Case Commentary – Injunctive Relief NYC religious services

Recently an injunction that the Supreme Court of the United States (SCOTUS) granted for the Roman Catholic Diocese who were joined by Agudath Israel of America temporarily preventing an executive order that limited attendance at religious services to no more than 10 or 25 people depending on the severity of COVID-19 in the area. This has made new as an opinion of the court, and several news organizations have written about how it indicates the new conservative leaning of the court (NY Times, NPR, etc.) Please read the slip opinion of the court (the version that is released while waiting for the legal citations to be created for the opinion). Please read court rulings and do not rely on the media, however unbiased or biased you think they are, to report it accurately. SCOTUS decisions are very often hard reads, but can be understood if you read the footnotes and maybe look up words or references. In addition, reading the Executive Order 202.68 that two religious organizations are disagreeing with allows for a better understanding on why this might be a 1st Amendment issue.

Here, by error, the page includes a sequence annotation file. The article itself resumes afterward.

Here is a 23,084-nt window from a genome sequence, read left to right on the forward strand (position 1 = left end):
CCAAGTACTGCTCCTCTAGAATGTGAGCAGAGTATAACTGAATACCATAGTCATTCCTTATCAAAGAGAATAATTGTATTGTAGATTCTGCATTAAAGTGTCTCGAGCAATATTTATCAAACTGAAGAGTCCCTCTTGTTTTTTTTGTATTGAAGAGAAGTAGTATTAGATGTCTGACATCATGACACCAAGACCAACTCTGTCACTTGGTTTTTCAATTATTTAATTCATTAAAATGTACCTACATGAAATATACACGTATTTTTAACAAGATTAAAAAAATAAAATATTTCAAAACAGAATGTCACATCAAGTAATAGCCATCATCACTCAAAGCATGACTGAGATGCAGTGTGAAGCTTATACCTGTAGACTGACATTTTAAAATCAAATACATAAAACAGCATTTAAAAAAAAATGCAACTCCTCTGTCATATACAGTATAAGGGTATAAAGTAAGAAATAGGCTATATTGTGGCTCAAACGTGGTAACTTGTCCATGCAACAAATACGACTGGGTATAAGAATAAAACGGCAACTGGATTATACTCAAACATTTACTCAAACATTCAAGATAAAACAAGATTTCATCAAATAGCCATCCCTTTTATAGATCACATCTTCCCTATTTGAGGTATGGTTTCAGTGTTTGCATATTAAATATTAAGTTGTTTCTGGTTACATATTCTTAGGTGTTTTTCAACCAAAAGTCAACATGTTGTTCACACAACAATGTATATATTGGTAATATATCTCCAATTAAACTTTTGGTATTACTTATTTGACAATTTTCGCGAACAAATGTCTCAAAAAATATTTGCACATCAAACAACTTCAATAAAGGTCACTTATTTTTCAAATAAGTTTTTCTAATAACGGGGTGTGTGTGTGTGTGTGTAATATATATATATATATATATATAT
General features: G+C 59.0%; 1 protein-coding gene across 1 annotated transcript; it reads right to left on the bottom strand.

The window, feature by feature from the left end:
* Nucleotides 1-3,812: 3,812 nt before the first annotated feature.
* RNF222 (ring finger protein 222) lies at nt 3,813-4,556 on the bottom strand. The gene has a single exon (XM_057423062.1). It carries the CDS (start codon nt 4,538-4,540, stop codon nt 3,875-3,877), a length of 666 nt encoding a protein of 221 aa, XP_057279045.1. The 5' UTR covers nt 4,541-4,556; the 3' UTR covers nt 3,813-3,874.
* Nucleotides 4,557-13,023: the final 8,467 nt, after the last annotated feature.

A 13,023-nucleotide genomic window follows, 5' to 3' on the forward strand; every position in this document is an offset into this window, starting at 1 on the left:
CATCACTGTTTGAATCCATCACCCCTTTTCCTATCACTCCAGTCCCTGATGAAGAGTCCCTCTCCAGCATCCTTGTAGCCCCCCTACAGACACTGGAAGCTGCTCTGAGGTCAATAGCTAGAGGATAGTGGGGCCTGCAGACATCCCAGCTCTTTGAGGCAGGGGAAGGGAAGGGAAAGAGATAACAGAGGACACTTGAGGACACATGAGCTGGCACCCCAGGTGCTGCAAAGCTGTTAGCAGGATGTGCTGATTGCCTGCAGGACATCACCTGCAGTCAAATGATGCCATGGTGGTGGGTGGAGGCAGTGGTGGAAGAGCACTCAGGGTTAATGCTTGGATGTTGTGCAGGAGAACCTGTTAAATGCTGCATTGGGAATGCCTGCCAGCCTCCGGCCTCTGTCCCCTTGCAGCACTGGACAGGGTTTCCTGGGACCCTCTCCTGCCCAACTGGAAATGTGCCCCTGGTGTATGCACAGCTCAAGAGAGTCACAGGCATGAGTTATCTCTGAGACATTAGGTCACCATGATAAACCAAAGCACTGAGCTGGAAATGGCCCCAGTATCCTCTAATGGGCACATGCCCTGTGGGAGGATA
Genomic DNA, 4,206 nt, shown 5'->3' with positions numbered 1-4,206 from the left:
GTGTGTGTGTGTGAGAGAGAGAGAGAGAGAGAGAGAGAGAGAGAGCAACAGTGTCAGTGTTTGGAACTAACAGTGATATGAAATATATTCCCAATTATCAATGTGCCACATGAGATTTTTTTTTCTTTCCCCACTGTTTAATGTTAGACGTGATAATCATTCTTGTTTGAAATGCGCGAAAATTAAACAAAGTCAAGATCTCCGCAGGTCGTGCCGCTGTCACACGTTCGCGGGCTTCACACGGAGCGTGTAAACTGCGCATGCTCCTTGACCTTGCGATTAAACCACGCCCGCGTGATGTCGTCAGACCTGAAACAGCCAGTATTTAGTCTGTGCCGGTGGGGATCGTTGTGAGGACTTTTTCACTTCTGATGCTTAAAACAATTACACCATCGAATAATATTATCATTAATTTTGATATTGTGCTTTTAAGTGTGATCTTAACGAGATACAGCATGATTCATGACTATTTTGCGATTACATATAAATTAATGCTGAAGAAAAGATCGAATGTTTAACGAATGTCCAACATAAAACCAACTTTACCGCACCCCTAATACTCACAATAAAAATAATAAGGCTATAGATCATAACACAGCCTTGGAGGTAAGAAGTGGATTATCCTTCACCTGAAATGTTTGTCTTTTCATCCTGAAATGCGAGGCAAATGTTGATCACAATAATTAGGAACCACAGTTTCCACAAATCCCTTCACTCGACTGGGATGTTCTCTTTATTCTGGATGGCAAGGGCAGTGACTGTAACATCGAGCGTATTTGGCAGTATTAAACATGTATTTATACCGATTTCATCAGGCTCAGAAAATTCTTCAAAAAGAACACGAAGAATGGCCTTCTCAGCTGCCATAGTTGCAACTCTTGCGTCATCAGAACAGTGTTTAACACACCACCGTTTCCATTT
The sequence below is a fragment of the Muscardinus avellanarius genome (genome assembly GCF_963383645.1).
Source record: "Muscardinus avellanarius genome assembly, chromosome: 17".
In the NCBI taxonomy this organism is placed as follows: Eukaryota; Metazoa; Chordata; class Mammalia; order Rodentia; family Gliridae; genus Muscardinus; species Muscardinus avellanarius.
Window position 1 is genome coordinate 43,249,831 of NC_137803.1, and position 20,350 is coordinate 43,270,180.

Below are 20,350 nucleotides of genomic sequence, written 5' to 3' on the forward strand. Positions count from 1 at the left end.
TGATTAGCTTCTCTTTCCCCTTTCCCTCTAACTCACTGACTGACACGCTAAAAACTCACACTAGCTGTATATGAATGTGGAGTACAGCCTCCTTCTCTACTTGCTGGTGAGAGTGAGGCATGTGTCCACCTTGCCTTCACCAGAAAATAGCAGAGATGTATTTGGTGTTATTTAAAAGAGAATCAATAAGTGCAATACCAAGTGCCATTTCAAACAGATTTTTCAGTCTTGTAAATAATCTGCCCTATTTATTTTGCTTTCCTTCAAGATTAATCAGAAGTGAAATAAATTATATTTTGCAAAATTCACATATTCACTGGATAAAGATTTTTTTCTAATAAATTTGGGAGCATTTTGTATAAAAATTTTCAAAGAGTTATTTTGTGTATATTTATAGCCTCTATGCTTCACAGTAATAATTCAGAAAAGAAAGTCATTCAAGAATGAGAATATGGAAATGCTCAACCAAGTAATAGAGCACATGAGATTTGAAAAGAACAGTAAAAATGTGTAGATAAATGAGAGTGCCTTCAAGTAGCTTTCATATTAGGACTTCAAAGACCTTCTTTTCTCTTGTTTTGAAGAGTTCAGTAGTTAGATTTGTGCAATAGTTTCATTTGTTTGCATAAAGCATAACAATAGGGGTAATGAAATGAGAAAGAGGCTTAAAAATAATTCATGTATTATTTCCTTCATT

However, there are a few thing that this lawyer wants to explain. First, ask Justice Kavanaugh states “the Court simply grants temporary injunctive relief until the Court of Appeals in December…” While a decision of the court is considered an opinion, in this case what was decided was if an injunction was needed until the case was heard before the court NOT the merits of the case. Second, the decision was written as “Per curiam” meaning it is the opinion of the court rather a specific justice, so the commentary about what the new justice wrote are inaccurate. Third, the three justices who wrote dissents indicated the reason they disagreed was that the executive order was not being enforced. There was very little discussion about the merits of the case, because it has not been argued in front of the court, yet (and who knows if it will be). Fourth, while it is not appropriate for me to make a guess on how the case will go in the Court of Appeals on December, or if it makes it to SCOTUS the opinion did indicate what the Court of Appeals should consider. This case could be a violation of the 1st Amendment, and what method the court should use to determine this is hinted at in the opinion. SCOTUS does this to help the lower courts try and decide cases to prevent appeals to SCOTUS, it doesn’t always work but they try.

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